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Continued from the last page . . .


The whole Williwaw Nature Trail is interesting, and not for just the things you think you see.

I assumed all the ponds and streams were naturally formed by the glut of snowmelt and rain water that flows through this valley. In addition to all the ponds and streams, a lot of what looks like meadows with solid footing is actually wetlands.

Well, I was right about how much water flows through this valley. I was wrong about Mother Nature and Father Time being the sole landscape architects, however.

According to the information I read on one of the interpretive panels on the other side of the road, several or all of the ponds you see near the Williwaw Nature Trail on the map farther down this page are actually gravel pits -- and some of the streams are man-made.

They're all part of the Fisheries Habitat Enhancement program, described on this sign:

Gravel extraction in the valley has been a common practice since the 1960s. The quality of the gravel is good for highway and railroad construction/repair and various other building projects in the private sector. 

Much of the valley is public Forest Service land. As a good steward of that land, the USFS has converted the gravel pits into rearing ponds for juvenile salmon and char. It's an ongoing project, as gravel continues to be extracted from the ponds and an increasing number of salmon return to the area to spawn.

The remaining photos of this pond (below) and the others on the north side of the road show what a good job the Forest Service has done to maintain the beauty of Portage Valley. If I hadn't seen that backhoe I probably wouldn't have even noticed what was going on.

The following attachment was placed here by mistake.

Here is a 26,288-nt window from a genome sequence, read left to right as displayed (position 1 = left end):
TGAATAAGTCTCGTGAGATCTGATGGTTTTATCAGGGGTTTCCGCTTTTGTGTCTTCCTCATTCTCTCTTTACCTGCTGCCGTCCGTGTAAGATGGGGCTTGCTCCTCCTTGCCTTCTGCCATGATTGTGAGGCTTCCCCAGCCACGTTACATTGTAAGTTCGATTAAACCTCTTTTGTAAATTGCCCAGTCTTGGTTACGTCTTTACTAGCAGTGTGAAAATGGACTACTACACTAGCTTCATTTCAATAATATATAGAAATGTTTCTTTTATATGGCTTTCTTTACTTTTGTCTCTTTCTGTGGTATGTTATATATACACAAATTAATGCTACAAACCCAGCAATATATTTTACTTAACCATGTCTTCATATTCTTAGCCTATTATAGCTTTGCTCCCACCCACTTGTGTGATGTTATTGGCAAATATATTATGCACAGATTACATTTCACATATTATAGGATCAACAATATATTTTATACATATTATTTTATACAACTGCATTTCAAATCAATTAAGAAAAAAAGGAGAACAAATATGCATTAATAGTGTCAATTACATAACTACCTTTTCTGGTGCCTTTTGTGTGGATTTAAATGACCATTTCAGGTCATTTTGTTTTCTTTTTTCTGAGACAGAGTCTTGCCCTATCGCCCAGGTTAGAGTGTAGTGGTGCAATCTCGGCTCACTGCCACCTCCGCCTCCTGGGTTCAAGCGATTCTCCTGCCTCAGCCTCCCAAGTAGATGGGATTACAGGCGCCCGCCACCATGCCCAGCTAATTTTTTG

When the Forest Service decided to use the ponds for spawning grounds it had another challenge -- finding a way to get the fish to the ponds. Some or all of the original gravel pits weren't on waterways that were suitable for the salmon to swim upstream.

The solution was to dig several water channels to connect these ponds with Portage Creek so fish can reach them to spawn each summer.

Since these artificial channels lack the complexity needed to provide natural fish habitat, materials like trees, roots, and boulders were added to provide cover for the fish, create more pools and riffles, and give the streams a more natural appearance.

This is one of them:

When I walked by the the streams, I sometimes couldn't tell "natural" creeks from these "artificial" ones except where the explanatory sign was located.

I think this whole Habitat Enhancement project is an interesting win-win situation where potentially competing interests have been satisfied to the benefit of everyone concerned -- private industry, public works, recreational pursuits of residents and visitors, and the wildlife that calls the valley home.


The Williwaw trail crosses busy Portage Valley Hwy. twice. On the east side of the loop there is no bridge, tunnel, or light. Be careful crossing the road in that spot because traffic can be fast and heavy.

Going CCW on the Williwaw Nature Trail loop on the other side of the road was even more interesting to me because I had great views of the Kenai Mountain Range and glaciers on the south side of the Portage Valley "behind" our campground.

On the north side of the highway the trail runs between wide, fast-moving Portage Creek and the highway. It's far enough from the road to not hear or see traffic, just more scenic ponds, streams, wetlands, and mountains.

Here's a map of the trail again:

As I made the turn to the left (west) above the third pond I followed a short side trail to a point where I could clearly see Portage Creek.

Looks more like a river to me: